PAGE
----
Sun Nov 06 04:25pm EST
I 12 months or so Jordan Binnington has gone from Owen Sound Attack goalie of the future to the present to goalie of the future — again.
The way it was supposed to work on the shores of Georgia Bay this season was that Binnington, the 18-year-old St. Louis Blues draft pick, would be the unquestioned No. 1 goalie for the Attack. Stacjer, like most signed 20-year-old draft picks, would be cutting his pro teeth in the New York Rangers organization. Instead, ever since the Rangers returned Stajcer to the OHL early last month, it's been a near-reprise of the three-headed monster from last May, when the pair and since-departed Michael Zador all started in the OHL championship series.
"It's surprising that he [Stajcer] came back here with the talent that he has," says Binnington, the top goaltender of last spring's MasterCard Memorial Cup who has a 3.83 goals-against average and .877 save percentage for a younger Attack team this season. "I guess you could say it's not what I really expected this year. But I'm just going to keep working through it and not complain or anything, because no one is going to feel sorry for you.
"The positive is I can learn a lot from Scott and hopefully he can learn something from me," the personable Richmond Hill, Ont., native adds. "We just push each other to become better. If that keeps happening it will pay off in the end. It's hard right now, but we're both doing what we can and trying to stay positive.
Last spring, then-Attack coach Mark Reeds kept the media in suspense — and in stitches — when he changed goalies more often than most of us change socks.
Stajcer was the man until a November hip injury that led to surgery sidelined him until the second round of the playoffs. Binnington played the bulk of the regular-season games with Zador also taking starts, then taking over early in the playoffs after the Attack went down 2-0 to the London Knights in Round 1 (Owen Sound won the series in six).
At the Memorial Cup, Binnington and Stajcer seemed at ease with the potentially awkward situation, remaining poker-faced when asked on game days who was starting. That was supposed to be a thing of the past this fall. But the fact Stajcer lost nearly all of his age-19 season to rehabbing his repaired hip led to him spending an extra year in junior. Cue both putting on a happy face.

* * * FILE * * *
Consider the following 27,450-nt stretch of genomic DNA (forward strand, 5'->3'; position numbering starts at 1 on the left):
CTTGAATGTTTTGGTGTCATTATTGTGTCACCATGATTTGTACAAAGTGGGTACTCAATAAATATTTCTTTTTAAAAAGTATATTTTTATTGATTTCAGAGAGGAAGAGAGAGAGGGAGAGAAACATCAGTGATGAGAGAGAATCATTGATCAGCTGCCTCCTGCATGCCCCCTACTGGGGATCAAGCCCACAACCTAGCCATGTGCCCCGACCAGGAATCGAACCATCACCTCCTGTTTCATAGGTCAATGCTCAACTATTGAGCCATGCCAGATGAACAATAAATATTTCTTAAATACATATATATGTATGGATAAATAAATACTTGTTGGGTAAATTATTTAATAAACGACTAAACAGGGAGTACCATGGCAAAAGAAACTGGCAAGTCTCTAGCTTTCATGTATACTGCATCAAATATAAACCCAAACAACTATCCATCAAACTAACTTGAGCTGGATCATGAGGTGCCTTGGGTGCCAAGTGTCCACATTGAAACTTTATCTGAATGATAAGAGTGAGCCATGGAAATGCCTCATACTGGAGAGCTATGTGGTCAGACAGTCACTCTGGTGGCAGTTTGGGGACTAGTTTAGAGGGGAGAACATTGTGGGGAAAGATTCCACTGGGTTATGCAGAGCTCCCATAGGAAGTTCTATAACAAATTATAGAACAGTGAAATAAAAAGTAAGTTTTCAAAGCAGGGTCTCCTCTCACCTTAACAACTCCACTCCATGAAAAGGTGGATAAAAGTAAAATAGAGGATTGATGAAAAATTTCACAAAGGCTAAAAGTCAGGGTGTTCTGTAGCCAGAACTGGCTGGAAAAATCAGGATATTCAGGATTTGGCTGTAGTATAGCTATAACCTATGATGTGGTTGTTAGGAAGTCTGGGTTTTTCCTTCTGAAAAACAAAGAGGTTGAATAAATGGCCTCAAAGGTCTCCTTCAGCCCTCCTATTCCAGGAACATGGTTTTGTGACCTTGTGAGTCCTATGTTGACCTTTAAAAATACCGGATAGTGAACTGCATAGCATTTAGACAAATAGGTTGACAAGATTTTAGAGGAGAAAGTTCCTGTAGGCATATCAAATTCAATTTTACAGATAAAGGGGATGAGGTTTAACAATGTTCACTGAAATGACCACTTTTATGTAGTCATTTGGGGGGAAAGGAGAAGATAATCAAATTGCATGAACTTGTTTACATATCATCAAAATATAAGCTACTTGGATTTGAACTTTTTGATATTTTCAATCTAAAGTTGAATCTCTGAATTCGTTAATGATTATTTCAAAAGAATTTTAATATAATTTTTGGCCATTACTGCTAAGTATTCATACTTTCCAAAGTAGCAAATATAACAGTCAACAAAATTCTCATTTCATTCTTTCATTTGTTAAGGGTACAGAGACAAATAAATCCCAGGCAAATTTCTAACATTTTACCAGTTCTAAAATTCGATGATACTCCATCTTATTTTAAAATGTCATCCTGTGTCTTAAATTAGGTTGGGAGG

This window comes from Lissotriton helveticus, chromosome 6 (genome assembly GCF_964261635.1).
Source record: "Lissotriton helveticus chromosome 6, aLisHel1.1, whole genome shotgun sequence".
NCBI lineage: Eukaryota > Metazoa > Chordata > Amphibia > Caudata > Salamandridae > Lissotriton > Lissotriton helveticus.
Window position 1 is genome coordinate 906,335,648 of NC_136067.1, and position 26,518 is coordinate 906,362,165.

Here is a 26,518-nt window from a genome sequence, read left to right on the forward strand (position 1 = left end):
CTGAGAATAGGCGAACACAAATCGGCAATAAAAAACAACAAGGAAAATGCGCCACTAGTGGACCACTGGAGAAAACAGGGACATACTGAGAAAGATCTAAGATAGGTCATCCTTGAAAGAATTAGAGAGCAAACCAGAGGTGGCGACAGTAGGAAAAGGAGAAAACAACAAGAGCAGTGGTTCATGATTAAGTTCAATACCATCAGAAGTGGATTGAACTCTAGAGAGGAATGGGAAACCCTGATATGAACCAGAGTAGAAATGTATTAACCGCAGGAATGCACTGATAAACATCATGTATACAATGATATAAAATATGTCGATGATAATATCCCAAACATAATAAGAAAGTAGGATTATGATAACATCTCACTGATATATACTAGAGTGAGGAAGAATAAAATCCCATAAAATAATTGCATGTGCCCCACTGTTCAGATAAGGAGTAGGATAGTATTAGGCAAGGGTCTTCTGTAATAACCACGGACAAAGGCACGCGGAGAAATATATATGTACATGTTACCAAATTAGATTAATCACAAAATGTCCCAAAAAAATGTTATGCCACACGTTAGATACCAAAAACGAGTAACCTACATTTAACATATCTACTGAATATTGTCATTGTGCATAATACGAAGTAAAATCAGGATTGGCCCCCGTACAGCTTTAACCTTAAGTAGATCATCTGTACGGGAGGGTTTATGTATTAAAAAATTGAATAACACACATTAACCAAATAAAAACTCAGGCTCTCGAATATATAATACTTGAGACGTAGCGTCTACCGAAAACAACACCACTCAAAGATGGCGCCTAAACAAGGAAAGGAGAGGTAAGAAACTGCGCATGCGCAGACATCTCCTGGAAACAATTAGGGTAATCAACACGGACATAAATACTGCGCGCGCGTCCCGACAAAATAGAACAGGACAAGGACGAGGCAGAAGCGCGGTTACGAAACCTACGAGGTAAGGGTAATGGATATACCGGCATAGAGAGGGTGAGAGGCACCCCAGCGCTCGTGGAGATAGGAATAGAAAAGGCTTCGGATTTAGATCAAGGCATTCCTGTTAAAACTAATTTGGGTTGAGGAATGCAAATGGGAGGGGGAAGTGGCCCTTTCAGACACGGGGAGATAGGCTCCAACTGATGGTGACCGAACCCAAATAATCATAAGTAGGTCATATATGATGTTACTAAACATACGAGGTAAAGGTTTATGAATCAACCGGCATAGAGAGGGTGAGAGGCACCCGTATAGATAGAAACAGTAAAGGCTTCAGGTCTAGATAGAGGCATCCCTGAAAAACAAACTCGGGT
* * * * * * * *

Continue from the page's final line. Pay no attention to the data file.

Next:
Stajcer, with a 2.54 GAA and .922 save percentage in seven games, has met expectations for a 20-year-old goalie. He has allowed more than two goals in only one of his past five starts.
"I was disappointed to get sent back but I love Owen Sound," he says. "I've been there so long. As far as adjusting, it's just a much slower game [in the OHL compared to the AHL or NHL]. Playing a couple games right away helped a lot. I'm feeling a lot more comfortable with my new teammates and my new coach [Greg Ireland].
"Jordan's a great young goalie," Stajcer adds. "He's got a long future ahead of him. I'm pretty sure Greg's comfortable with either one of us in net."
It's early yet, so one shouldn't get too drawn into comparing the two goalies' numbers before each has even played 10 games. Plus Stajcer is two years older. Binnington also acknowledged it's the be-all, end-all for him to play 40-50 games, noting, "If I can't learn something from playing with Scott, then something's wrong."
The Attack, who are 9-10-1-1 after shading the lowly Kingston Frontenacs 5-3 on Sunday, are not expected to contend in the OHL's Western Conference. Now that Jack Campbell is on the Sault Ste. Marie Greyhounds, Stajcer is probably the most accomplished older goalie on a below-.500 team.
"Whatever happens, happens," Stajcer says. "It's definitely not the worst thing if I stay here."
Meantime, both relate that Ireland's been more traditional about informing his goalies which one is in the barrel for the next game. Reeds, now an Ottawa Senators assistant coach, would often maintain that he didn't name his starting goalie until the absolute last minute. There's no guessing game with Ireland.
"Mark was a pretty funny guy, he'd let us know in a different way," Binnington says. "Greg lets us know the night before the game and it's been working so far."
Granted, just as neither goalie will betray whether he's chafing at the situation, maybe Reeds was just having people on last spring. Stajcer flashes a cryptic smile when asked how Ireland handles his two goalies who surely both want to start.
"Maybe Mark's a little more in the dark with [the media] than he was with us. Greg's handled it very well this year, too."
Neate Sager is a writer for Yahoo! Canada Sports. Contact him at email@example.com and follow him on Twitter @neatebuzzthenet (photo: OHL Images).